Downtown welcomes new Hotel District
Rebranding of 3 square blocks designed to catch attention of meeting and convention planners.
Grand Rapids leaders have carved out 3 square blocks downtown as the designated Hotel District.
AHC+Hospitality has established the district as a collaborative between hoteliers, restaurants and local businesses, with endorsements by Grand Rapids Mayor Rosalynn Bliss and Experience Grand Rapids, Kent County’s tourism marketing arm.
The Hotel District is bounded by I-196 and Fulton Street to the north and south, and Division Avenue and US-131 to the east and west.
Located steps from the Van Andel Arena and DeVos Convention Center, the district contains more than 1,850 hotel rooms, nearly all of which are accessible year-round via climate-controlled skywalks.
Partner hotels within the district include: Homewood Suites by Hilton Grand Rapids; Holiday Inn Grand Rapids Downtown; Hyatt Place Grand Rapids/Downtown; Amway Grand Plaza, a Curio Collection by Hilton; JW Marriott Grand Rapids; AC Hotel Grand Rapids Downtown; Courtyard Grand Rapids Downtown by Marriott; and CityFlatsHotel.
Over the past 20 years, the number of hotel rooms has more than doubled within these 3 square blocks.
“Anticipating future growth within the burgeoning city center, branding the Hotel District reinforces its appeal to meeting and event planners, leisure travelers and locals by encapsulating its dynamic mix of some of the city’s renowned restaurants, bars, breweries, coffee shops, music venues and museums into a seamless, walkable experience,” said Doug Small, president and CEO of Experience Grand Rapids.
Bolstered by the upcoming openings of AC Hotel Grand Rapids Downtown and Hyatt Place Grand Rapids/Downtown, the initiative is meant to cement the district as a “destination for business and leisure travel,” AHC said.
Just as every other Grand Rapids neighborhood has evolved into an identity of its own, this downtown area and its activities should be recognized for its own personality, said George Aquino, vice president and managing director for AHC+Hospitality, which owns or manages most of the district’s hotels, including the Amway Grand Plaza and JW Marriott Grand Rapids.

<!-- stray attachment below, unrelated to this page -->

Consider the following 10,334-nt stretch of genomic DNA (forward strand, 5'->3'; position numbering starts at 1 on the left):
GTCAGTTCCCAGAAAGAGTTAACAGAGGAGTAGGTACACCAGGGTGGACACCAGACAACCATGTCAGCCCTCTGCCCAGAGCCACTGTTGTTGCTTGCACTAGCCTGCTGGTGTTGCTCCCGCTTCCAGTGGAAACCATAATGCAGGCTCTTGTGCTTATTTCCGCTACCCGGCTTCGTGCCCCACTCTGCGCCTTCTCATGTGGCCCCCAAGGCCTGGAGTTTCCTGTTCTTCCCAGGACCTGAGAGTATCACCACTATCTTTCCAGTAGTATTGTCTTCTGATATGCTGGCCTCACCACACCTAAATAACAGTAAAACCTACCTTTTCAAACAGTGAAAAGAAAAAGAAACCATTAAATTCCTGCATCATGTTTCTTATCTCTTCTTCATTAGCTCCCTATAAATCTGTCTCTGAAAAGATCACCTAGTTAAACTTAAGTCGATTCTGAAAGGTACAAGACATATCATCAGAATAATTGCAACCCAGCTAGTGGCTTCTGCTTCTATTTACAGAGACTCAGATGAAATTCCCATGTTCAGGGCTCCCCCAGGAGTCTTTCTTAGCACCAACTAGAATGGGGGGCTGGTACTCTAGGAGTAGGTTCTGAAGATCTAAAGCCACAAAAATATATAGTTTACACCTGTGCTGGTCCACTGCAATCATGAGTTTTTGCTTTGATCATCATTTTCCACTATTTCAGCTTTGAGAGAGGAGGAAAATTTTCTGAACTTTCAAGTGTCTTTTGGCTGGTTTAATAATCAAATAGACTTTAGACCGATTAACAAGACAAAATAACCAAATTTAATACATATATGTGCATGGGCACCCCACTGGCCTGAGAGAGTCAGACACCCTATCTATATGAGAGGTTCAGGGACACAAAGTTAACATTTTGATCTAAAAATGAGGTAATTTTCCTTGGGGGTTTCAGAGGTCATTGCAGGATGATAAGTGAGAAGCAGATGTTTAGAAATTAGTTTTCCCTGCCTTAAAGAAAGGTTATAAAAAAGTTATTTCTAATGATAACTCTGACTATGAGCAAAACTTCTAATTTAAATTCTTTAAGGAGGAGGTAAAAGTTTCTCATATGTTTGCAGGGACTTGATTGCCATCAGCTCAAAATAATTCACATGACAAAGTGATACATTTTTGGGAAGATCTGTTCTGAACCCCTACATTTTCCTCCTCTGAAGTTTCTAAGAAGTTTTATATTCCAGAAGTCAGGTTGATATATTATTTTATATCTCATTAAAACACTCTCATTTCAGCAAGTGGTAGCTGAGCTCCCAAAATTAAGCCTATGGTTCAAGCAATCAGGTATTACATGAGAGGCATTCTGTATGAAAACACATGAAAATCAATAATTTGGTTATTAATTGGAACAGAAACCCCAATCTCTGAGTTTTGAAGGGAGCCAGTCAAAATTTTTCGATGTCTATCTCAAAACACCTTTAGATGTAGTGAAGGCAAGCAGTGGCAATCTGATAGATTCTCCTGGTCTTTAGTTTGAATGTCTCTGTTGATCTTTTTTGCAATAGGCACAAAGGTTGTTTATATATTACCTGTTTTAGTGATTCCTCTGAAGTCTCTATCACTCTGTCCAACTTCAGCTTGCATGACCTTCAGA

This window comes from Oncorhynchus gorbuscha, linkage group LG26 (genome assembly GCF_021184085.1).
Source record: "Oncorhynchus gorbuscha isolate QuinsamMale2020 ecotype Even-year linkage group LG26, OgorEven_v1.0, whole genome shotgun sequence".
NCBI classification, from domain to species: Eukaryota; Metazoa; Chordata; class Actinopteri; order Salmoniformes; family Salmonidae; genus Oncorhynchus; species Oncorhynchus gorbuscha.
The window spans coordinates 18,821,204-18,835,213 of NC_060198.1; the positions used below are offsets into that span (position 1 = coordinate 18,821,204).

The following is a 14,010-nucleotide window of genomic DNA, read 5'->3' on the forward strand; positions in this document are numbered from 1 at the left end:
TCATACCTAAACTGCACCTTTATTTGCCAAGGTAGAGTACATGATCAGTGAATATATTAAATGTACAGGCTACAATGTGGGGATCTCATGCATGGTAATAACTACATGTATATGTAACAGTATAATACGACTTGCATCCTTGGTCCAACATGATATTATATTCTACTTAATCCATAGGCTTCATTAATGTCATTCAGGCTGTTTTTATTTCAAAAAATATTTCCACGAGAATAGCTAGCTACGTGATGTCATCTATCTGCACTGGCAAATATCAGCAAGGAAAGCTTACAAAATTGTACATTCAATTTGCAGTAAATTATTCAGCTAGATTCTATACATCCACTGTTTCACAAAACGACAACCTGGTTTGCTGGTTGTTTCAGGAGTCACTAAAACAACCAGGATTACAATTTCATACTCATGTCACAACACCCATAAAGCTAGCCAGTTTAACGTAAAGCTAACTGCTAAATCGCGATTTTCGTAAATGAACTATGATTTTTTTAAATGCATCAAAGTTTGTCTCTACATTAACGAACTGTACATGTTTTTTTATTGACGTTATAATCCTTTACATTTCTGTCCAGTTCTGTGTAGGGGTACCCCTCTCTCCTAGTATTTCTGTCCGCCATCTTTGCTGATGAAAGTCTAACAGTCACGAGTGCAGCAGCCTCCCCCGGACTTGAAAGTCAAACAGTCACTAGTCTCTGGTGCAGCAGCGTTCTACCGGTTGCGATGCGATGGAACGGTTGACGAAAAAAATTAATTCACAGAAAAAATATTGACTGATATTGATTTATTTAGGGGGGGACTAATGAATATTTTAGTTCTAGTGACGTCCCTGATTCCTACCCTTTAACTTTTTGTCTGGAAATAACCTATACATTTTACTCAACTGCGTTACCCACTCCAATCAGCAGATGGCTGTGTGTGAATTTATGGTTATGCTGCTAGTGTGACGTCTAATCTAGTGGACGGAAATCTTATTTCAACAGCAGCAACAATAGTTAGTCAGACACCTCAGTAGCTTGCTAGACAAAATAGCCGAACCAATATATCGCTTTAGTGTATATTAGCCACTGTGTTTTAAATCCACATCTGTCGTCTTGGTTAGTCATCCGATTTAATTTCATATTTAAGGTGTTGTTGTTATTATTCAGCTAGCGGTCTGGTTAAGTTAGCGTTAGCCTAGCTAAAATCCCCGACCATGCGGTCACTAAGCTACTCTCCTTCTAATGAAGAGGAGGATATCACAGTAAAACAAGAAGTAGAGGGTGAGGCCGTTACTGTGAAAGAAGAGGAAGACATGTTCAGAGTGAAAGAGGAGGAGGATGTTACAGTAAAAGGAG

“As downtown Grand Rapids grows, we want to distinguish each neighborhood,” Aquino said.
While people typically know what types of amenities are available on the West Side or in Cherry Hill, Aquino said the district will be presented as a more upscale neighborhood of the city — “the place for cocktails in Beer City.”
The Hotel District contains numerous restaurants; five of the city’s top museums: Gerald R. Ford Presidential Museum, Grand Rapids African American Museum and Archives, Grand Rapids Art Museum, Grand Rapids Public Museum and Urban Institute for Contemporary Arts; and a schedule of festivals, concerts, food trucks and more at Rosa Parks Circle.
Aquino said AHC is rolling out a marketing campaign, including billboards this week, as well as print advertising, social media campaigns and ways member hotels can identify themselves as part of the district. They may also consider creating banners, similar to those in other area neighborhoods.
“This will be a good way for us to market another element of Grand Rapids,” Aquino said. “It will resonate with our visitors and convention-goers because it will show them where they need to be.”
He said the hope is the city and county will officially designate the district as its own neighborhood as it continues to develop.
Aquino said a city’s neighborhoods — including those in Grand Rapids, such as what came to be known as the Arena District — tend to evolve on their own based on public activity and perception, so the hope is residents and visitors recognize and acknowledge the area’s uniqueness.
“The Hotel District is a tremendous opportunity to bring renewed attention and energy to the downtown core and elevate all the destination has to offer,” Bliss said.